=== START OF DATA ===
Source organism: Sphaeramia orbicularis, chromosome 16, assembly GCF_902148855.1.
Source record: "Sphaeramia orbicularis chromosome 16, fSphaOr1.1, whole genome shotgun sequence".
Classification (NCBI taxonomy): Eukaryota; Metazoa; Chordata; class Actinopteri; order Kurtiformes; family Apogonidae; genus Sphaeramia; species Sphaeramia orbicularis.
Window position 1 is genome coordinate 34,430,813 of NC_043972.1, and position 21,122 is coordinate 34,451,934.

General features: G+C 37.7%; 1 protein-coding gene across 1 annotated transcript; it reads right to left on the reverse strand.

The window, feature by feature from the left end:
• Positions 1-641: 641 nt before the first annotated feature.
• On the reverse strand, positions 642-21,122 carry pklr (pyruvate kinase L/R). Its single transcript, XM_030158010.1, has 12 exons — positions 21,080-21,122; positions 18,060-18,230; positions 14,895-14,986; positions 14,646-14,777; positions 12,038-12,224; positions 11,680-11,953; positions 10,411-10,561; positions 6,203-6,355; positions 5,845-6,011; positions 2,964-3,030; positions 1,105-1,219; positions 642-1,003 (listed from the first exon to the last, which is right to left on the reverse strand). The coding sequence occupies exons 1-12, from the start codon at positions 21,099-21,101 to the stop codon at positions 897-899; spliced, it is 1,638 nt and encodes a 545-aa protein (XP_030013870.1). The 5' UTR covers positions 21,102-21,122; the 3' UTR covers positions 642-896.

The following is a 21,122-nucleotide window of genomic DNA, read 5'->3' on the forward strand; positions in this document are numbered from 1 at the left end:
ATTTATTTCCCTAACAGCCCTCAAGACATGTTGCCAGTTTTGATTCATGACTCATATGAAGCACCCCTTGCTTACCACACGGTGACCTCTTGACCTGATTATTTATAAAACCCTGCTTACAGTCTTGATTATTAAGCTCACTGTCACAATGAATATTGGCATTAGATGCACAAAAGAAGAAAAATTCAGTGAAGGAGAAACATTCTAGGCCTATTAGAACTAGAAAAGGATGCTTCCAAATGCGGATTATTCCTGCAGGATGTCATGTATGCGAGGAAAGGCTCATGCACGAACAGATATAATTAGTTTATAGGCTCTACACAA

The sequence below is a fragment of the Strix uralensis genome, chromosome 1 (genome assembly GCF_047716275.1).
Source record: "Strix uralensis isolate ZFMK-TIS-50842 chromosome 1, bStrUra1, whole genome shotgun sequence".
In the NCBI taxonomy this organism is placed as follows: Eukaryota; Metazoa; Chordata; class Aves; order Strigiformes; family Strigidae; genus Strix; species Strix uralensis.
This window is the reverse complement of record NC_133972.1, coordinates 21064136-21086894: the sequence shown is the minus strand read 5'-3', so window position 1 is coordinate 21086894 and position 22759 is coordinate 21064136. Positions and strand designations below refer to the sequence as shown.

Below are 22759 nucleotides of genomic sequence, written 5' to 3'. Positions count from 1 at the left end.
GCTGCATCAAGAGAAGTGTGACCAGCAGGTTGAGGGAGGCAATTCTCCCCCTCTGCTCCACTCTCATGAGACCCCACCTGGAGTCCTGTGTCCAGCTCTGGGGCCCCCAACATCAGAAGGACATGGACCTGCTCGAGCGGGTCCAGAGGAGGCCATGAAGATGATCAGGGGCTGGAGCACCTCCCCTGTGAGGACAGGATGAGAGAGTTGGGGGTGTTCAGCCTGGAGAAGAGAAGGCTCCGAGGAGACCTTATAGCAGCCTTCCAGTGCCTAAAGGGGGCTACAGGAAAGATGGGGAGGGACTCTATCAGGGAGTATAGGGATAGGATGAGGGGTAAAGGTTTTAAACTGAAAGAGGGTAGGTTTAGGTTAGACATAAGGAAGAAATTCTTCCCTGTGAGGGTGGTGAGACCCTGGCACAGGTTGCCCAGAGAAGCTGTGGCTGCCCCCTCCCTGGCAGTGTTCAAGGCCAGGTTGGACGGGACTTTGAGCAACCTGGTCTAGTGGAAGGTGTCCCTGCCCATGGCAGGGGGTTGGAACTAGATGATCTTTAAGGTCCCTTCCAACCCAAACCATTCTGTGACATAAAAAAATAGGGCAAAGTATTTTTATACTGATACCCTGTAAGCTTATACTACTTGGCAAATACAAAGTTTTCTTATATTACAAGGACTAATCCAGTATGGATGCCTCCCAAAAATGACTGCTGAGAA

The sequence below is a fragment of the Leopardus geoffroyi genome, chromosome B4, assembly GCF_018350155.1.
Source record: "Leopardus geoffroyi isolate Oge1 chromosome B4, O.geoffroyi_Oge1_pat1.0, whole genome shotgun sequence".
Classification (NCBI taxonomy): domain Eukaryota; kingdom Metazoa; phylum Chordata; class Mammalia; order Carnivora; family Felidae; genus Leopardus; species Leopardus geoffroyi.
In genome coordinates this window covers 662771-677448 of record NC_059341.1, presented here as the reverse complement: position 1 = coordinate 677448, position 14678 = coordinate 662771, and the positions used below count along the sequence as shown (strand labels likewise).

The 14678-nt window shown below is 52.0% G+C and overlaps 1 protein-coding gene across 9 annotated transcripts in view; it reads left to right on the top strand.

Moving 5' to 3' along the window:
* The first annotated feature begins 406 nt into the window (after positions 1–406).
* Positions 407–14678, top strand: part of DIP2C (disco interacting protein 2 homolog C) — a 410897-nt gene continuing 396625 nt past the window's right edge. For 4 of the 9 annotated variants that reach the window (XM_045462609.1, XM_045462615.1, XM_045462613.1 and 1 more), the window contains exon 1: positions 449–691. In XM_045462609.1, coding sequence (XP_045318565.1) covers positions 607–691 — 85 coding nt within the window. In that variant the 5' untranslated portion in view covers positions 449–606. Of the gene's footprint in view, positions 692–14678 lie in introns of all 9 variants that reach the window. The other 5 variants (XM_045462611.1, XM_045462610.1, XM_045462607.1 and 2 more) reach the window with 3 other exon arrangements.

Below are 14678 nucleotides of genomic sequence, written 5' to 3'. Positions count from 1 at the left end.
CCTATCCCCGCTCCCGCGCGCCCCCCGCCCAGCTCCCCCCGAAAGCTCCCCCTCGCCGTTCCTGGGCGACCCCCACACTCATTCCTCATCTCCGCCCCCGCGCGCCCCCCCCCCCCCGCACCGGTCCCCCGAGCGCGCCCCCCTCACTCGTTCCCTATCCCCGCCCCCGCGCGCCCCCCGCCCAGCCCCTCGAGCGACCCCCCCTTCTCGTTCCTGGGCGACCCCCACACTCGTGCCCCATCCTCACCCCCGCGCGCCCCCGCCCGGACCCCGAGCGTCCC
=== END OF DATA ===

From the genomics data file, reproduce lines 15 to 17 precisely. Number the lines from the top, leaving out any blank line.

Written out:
Below are 22759 nucleotides of genomic sequence, written 5' to 3'. Positions count from 1 at the left end.
GCTGCATCAAGAGAAGTGTGACCAGCAGGTTGAGGGAGGCAATTCTCCCCCTCTGCTCCACTCTCATGAGACCCCACCTGGAGTCCTGTGTCCAGCTCTGGGGCCCCCAACATCAGAAGGACATGGACCTGCTCGAGCGGGTCCAGAGGAGGCCATGAAGATGATCAGGGGCTGGAGCACCTCCCCTGTGAGGACAGGATGAGAGAGTTGGGGGTGTTCAGCCTGGAGAAGAGAAGGCTCCGAGGAGACCTTATAGCAGCCTTCCAGTGCCTAAAGGGGGCTACAGGAAAGATGGGGAGGGACTCTATCAGGGAGTATAGGGATAGGATGAGGGGTAAAGGTTTTAAACTGAAAGAGGGTAGGTTTAGGTTAGACATAAGGAAGAAATTCTTCCCTGTGAGGGTGGTGAGACCCTGGCACAGGTTGCCCAGAGAAGCTGTGGCTGCCCCCTCCCTGGCAGTGTTCAAGGCCAGGTTGGACGGGACTTTGAGCAACCTGGTCTAGTGGAAGGTGTCCCTGCCCATGGCAGGGGGTTGGAACTAGATGATCTTTAAGGTCCCTTCCAACCCAAACCATTCTGTGACATAAAAAAATAGGGCAAAGTATTTTTATACTGATACCCTGTAAGCTTATACTACTTGGCAAATACAAAGTTTTCTTATATTACAAGGACTAATCCAGTATGGATGCCTCCCAAAAATGACTGCTGAGAA

The sequence below is a fragment of the Leopardus geoffroyi genome, chromosome B4, assembly GCF_018350155.1.